nachricht NYSCF researchers develop novel bioengineering technique for personalized bone grafts
18.07.2018 | New York Stem Cell Foundation

All articles from Life Sciences >>>

The most recent press releases about innovation >>>

Die letzten 5 Focus-News des innovations-reports im Überblick:

Im Focus: Future electronic components to be printed like newspapers

A new manufacturing technique uses a process similar to newspaper printing to form smoother and more flexible metals for making ultrafast electronic devices.

The low-cost process, developed by Purdue University researchers, combines tools already used in industry for manufacturing metals on a large scale, but uses...

Im Focus: First evidence on the source of extragalactic particles

For the first time ever, scientists have determined the cosmic origin of highest-energy neutrinos. A research group led by IceCube scientist Elisa Resconi, spokesperson of the Collaborative Research Center SFB1258 at the Technical University of Munich (TUM), provides an important piece of evidence that the particles detected by the IceCube neutrino telescope at the South Pole originate from a galaxy four billion light-years away from Earth.

To rule out other origins with certainty, the team led by neutrino physicist Elisa Resconi from the Technical University of Munich and multi-wavelength...

Im Focus: Magnetic vortices: Two independent magnetic skyrmion phases discovered in a single material

For the first time a team of researchers have discovered two different phases of magnetic skyrmions in a single material. Physicists of the Technical Universities of Munich and Dresden and the University of Cologne can now better study and understand the properties of these magnetic structures, which are important for both basic research and applications.

Whirlpools are an everyday experience in a bath tub: When the water is drained a circular vortex is formed. Typically, such whirls are rather stable. Similar...

Im Focus: Breaking the bond: To take part or not?

Physicists working with Roland Wester at the University of Innsbruck have investigated if and how chemical reactions can be influenced by targeted vibrational excitation of the reactants. They were able to demonstrate that excitation with a laser beam does not affect the efficiency of a chemical exchange reaction and that the excited molecular group acts only as a spectator in the reaction.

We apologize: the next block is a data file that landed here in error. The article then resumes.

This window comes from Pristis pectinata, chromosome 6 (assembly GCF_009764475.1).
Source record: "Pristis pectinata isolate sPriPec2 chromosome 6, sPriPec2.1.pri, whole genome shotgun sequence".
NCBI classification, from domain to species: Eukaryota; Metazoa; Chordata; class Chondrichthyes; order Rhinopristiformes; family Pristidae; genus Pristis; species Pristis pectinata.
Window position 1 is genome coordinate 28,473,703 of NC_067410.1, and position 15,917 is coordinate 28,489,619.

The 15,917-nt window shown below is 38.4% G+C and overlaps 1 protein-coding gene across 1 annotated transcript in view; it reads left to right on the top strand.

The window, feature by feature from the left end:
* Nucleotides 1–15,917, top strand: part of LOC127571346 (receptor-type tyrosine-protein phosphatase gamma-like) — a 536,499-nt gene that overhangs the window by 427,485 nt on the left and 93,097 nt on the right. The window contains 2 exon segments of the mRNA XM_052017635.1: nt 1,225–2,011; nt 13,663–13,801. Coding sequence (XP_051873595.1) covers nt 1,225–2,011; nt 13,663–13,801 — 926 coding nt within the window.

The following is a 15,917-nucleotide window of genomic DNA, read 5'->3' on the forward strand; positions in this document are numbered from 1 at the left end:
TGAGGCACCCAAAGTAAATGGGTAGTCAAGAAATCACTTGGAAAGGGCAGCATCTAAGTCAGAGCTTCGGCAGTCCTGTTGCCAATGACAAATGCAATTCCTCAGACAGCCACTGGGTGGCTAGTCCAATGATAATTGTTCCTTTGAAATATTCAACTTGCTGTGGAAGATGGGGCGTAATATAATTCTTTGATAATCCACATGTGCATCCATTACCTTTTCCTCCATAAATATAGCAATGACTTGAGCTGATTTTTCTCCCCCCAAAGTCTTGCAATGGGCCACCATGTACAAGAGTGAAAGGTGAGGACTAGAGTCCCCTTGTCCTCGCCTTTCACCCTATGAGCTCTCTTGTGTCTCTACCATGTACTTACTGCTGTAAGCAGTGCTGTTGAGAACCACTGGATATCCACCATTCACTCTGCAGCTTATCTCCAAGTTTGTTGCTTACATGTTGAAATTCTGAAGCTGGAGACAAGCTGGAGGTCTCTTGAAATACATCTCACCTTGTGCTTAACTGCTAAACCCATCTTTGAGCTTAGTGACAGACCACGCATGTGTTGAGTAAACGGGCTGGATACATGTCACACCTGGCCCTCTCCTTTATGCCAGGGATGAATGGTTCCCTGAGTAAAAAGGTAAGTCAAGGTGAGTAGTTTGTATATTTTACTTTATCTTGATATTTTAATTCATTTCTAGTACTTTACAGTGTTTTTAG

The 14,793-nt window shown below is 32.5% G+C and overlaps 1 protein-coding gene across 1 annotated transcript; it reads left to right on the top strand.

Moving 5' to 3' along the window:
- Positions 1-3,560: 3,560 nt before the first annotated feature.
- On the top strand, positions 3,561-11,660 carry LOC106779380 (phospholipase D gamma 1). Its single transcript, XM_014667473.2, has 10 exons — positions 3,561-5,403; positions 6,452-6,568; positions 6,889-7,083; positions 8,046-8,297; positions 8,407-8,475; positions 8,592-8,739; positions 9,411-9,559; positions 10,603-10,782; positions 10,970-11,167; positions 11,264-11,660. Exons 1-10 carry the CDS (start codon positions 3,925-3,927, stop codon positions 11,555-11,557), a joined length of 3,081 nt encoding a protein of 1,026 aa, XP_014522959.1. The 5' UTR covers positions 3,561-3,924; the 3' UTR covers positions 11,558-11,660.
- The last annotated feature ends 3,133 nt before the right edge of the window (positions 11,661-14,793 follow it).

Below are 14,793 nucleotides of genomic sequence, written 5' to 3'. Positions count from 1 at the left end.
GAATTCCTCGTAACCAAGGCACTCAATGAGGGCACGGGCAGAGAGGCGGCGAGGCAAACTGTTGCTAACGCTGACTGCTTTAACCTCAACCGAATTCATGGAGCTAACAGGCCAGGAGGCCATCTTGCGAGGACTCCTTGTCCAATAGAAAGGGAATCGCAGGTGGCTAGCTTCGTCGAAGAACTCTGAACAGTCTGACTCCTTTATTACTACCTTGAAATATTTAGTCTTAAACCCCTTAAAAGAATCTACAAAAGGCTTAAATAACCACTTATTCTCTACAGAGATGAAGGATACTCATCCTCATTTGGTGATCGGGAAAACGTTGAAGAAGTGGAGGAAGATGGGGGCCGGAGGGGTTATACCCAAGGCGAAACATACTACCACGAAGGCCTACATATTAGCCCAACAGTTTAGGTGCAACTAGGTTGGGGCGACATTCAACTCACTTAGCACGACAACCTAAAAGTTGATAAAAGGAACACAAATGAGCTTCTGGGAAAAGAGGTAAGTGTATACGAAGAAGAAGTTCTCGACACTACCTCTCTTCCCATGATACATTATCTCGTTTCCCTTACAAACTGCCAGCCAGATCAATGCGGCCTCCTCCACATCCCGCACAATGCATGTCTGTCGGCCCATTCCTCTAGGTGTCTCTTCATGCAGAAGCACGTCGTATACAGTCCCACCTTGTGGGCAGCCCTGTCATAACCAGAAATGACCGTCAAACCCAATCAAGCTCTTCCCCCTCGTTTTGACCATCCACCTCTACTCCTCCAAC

A frequently used reaction in organic chemistry is nucleophilic substitution. It plays, for example, an important role in in the synthesis of new chemical...

Im Focus: New 2D Spectroscopy Methods

Optical spectroscopy allows investigating the energy structure and dynamic properties of complex quantum systems. Researchers from the University of Würzburg present two new approaches of coherent two-dimensional spectroscopy.

"Put an excitation into the system and observe how it evolves." According to physicist Professor Tobias Brixner, this is the credo of optical spectroscopy....

All Focus news of the innovation-report >>>

Anzeige

Anzeige

VideoLinks
Industry & Economy
Event News

Leading experts in Diabetes, Metabolism and Biomedical Engineering discuss Precision Medicine

13.07.2018 | Event News

Conference on Laser Polishing – LaP: Fine Tuning for Surfaces

12.07.2018 | Event News

11th European Wood-based Panel Symposium 2018: Meeting point for the wood-based materials industry

03.07.2018 | Event News

 
Latest News

A smart safe rechargeable zinc ion battery based on sol-gel transition electrolytes

20.07.2018 | Power and Electrical Engineering

Reversing cause and effect is no trouble for quantum computers

20.07.2018 | Information Technology

Princeton-UPenn research team finds physics treasure hidden in a wallpaper pattern

20.07.2018 | Materials Sciences

VideoLinks
Science & Research
Overview of more VideoLinks >>>